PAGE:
Thursday, September 9, 2010


Steve Thomason casts for trout along this great trail
"If fishing is like religion, then fly fishing is high church." - Tom Brokaw

SYLVA, N.C. – It’s the sport introduced to countless Americans by Ernest Hemingway through his Nick Adams stories. Trout fishing with a fly rod is a connection with ancients who fished to eat and survive. Today, it’s more catch and release. Wading down into the Tuckaseegee River in Jackson County, North Carolina was a new baptism, an up to the hips immersion in Smoky Mountain holy water, a ritual to cleanse a troubled soul and quench a city dweller’s thirst for adventure.

The Western North Carolina Fly Fishing Trail features some of the best trout waters in the South encompassing portions of four wild rivers, the Tuckaseigee, Chattooga, Whitewater and Horsepasture, with 15 prime spots for hooking brook, brown and rainbow trout. While the experience is for beginners as well as grizzled veterans, it helps to have a guide.


Alex Bell heads heralded AB's Fly Fishing Guide Service. He helped to choose the fly fishing trail's streams from wide-open rivers like the Tuckasegee for beginners to more remote and challenging waters like Scott and Panthertown creeks.  A former coach, Bell is the consummate fly fishing instructor and is the best go-to guy in the region for learning trout fishing shills. Bell emphasizes that fly-fishing is just as enjoyable for women and teenagers. “All you need is a desire to learn,” he says.

Bell provides guide services and also teaches classes at High Hampton Inn that includes a 3-night, 4-day fly fishing school, he describes as “the experience of a lifetime.” Located at a 3,600-foot elevation, High Hampton Inn is at the heart of the Western North Carolina Fly Fishing Trail, The fly fishing school includes accommodations, all meals, and three nights lodging. Bell’s instruction is geared to any level. More information is available at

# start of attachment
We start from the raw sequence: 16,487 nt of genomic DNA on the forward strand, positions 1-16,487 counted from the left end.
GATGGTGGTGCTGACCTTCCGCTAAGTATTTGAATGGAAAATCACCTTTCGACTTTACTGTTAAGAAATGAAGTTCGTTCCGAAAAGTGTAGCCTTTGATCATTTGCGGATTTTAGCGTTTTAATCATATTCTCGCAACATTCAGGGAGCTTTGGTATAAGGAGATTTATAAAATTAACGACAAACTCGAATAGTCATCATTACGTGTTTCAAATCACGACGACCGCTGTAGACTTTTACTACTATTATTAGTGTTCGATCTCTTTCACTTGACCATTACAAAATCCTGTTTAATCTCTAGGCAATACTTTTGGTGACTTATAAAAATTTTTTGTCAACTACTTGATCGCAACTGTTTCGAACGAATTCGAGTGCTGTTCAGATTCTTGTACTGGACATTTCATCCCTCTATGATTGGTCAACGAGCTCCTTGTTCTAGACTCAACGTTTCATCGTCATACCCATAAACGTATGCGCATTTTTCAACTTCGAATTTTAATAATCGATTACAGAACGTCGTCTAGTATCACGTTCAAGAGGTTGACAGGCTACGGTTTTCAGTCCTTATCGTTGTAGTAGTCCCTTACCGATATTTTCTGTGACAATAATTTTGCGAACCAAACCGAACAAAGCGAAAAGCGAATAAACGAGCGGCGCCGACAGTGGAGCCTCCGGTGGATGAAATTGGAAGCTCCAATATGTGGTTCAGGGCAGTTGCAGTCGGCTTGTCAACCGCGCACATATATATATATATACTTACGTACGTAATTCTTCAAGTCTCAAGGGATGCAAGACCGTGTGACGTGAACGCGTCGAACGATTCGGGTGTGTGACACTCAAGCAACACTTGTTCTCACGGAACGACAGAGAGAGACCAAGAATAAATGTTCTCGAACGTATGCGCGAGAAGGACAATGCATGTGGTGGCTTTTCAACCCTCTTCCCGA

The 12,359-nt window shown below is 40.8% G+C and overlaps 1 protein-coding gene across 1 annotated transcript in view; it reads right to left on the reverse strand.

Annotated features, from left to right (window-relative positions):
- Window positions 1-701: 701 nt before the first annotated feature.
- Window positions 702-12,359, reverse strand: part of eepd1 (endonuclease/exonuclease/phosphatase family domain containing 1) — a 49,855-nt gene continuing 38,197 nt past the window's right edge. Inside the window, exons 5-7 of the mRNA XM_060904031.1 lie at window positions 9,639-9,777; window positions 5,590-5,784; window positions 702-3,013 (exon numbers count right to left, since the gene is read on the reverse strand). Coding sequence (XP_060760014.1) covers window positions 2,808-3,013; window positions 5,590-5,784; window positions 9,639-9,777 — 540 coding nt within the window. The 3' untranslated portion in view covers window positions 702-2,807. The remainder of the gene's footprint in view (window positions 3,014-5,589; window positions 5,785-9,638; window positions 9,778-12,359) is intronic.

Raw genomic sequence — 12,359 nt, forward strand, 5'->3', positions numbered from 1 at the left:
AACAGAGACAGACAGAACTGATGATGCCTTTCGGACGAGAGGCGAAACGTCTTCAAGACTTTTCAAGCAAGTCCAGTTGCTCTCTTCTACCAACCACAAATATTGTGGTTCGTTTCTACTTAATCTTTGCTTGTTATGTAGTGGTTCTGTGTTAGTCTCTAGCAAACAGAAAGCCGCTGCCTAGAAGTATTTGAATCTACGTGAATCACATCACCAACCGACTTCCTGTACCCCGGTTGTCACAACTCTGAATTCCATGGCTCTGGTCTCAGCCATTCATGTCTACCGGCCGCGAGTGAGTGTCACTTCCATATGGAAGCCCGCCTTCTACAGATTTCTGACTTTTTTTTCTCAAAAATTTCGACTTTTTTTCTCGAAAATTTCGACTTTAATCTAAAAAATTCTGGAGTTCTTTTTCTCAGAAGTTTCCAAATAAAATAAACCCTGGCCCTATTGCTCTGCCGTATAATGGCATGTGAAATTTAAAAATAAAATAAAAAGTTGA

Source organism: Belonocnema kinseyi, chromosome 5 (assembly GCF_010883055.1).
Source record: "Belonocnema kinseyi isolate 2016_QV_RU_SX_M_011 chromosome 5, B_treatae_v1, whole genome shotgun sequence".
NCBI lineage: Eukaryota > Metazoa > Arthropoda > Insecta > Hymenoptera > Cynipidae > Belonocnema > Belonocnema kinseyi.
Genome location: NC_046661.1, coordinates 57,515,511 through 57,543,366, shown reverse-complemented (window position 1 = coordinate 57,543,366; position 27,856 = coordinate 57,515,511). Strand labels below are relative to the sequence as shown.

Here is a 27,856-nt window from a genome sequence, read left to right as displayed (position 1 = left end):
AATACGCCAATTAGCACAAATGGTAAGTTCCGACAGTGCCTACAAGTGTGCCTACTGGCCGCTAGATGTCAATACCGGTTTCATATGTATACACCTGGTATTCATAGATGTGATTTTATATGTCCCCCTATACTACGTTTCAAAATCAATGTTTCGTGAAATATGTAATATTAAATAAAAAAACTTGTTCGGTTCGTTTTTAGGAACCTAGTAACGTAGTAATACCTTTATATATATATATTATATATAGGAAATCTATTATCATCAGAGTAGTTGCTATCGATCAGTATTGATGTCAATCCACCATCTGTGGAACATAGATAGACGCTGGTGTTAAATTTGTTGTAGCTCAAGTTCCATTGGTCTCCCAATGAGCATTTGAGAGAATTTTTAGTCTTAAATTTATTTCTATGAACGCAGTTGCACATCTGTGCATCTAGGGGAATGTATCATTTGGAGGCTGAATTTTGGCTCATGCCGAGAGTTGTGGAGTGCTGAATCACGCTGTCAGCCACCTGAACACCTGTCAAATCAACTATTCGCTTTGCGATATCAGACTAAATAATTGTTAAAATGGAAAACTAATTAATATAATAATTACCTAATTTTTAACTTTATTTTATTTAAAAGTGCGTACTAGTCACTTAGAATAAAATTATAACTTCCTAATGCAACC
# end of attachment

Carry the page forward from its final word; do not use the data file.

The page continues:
The recent addition to the trail of the 2.2-mile stretch of the Raven Fork trophy water on the Cherokee Indian Reservation includes waters stocked with rainbow, brown and golden trout, and is designated as catch-and-release fly fishing only. Raven Fork is a 2.2-mile stretch of water northward from the Blue Ridge Parkway bridge outside Cherokee and is regularly stocked with large rainbow, brown and golden trout. It's not uncommon to catch trout 20 inches or longer, and many exceed 30 inches.

"Cherokee wants to be a destination east of the Mississippi River that every fly fisherman knows," observes Alex Bell. "They have different strains of trout coming in and great vision for their fishing program. I think it's going to keep getting better and better."

The trail also features several smaller streams. Tanasee Creek and Greens Creek cut through scenic areas of the Nantahala National Forest, while Panthertown Creek bisects Panthertown Valley, which, according to Bell, is often referred to as the "Yosemite of the East."


Stephen Thomason, a photojournalist from Atlanta, joined other writers fishing under Bell’s command. “You don’t need pills,” he said, “to feel better when you’re in the water fly fishing.” Now 32, Thomason was stricken with crippling vasculitis three years ago and taught himself fly fishing skills and how to tie his own trout lures, universally called flies.

Fly fishing is an attractive, often healing option for those who suffer health problems or are infirmed or limited in their physical abilities. Thomason is quite skilled, fishing regularly in lakes and streams near his Atlanta home, but prefers the cool, clean mountain waters of Western North Carolina and North Georgia, he says.


Fly fishing here is an up and coming tourism trove and after just one year, the results are apparent. Bell sees the trail’s tourism potential as part of an economic turnaround for Sylva and the Jackson County area. “We are just two and a half hours from Atlanta and the environment is as good as you’ll find this side of
Accommodations are available at

Prior to plunging in the mountain waters, you are asked to take an oath: "As a true sportsman, I pledge to never litter and to avoid trespassing on private lands.  I will respect the rights of property owners, and always leave the streams in better condition than I found them."

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